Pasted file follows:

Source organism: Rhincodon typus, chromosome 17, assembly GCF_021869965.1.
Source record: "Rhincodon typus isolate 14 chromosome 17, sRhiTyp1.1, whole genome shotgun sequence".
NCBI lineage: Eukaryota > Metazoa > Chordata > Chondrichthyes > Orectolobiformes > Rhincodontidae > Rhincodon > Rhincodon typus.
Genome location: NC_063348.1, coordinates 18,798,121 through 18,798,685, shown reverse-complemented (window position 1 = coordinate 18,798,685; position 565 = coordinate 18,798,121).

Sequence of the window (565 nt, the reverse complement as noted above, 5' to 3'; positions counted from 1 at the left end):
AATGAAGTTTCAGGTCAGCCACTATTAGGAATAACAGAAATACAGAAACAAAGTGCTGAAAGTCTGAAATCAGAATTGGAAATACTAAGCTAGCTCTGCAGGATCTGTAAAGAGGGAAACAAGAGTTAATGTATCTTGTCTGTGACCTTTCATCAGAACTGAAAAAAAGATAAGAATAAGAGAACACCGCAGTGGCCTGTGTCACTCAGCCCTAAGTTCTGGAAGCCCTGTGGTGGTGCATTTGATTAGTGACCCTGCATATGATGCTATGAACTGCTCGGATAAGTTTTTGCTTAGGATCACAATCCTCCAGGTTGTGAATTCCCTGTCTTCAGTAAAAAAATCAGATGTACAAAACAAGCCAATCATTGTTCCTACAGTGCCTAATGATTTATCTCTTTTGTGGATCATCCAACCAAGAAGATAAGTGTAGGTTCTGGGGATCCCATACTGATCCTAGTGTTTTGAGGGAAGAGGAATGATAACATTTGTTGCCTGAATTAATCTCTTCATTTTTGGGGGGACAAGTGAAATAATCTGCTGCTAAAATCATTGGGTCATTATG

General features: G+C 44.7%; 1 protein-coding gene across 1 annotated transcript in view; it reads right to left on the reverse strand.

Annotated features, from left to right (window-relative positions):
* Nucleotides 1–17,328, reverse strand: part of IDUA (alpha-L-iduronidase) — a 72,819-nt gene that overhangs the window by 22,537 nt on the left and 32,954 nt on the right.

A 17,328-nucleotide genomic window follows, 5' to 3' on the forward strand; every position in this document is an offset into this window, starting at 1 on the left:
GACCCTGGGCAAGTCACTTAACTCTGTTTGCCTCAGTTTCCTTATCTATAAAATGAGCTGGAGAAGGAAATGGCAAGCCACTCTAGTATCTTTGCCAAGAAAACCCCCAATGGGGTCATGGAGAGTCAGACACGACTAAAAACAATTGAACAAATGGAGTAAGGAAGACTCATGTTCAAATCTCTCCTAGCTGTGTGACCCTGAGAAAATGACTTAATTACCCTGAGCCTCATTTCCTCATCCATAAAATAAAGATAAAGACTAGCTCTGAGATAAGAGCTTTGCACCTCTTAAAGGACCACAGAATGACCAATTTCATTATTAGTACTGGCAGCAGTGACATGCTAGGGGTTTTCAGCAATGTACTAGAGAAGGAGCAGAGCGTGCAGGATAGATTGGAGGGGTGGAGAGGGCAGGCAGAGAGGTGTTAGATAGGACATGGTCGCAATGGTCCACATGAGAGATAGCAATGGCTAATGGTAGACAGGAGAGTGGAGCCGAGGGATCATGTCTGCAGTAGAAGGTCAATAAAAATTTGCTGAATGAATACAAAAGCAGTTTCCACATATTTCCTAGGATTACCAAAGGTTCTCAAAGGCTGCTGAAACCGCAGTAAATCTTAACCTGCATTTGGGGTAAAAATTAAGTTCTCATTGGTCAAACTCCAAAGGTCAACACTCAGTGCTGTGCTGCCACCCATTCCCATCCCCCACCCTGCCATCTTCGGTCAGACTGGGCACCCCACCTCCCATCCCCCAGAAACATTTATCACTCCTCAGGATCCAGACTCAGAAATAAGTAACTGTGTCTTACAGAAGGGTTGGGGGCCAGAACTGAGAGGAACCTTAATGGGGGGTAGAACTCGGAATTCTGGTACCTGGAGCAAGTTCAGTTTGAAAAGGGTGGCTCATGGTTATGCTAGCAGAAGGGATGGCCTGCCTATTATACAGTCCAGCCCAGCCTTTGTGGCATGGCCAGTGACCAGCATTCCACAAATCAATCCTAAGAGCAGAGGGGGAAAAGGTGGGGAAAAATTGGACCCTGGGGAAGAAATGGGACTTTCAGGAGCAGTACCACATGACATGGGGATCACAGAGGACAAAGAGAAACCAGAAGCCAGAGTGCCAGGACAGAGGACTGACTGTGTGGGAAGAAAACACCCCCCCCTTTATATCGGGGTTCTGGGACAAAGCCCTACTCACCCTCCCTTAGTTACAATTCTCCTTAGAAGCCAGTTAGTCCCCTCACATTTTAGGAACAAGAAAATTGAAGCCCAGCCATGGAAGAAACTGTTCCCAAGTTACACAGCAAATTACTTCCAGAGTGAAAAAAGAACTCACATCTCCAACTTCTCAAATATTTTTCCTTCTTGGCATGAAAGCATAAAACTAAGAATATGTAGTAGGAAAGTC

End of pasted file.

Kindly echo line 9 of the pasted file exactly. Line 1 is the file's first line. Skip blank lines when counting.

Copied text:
* Nucleotides 1–17,328, reverse strand: part of IDUA (alpha-L-iduronidase) — a 72,819-nt gene that overhangs the window by 22,537 nt on the left and 32,954 nt on the right.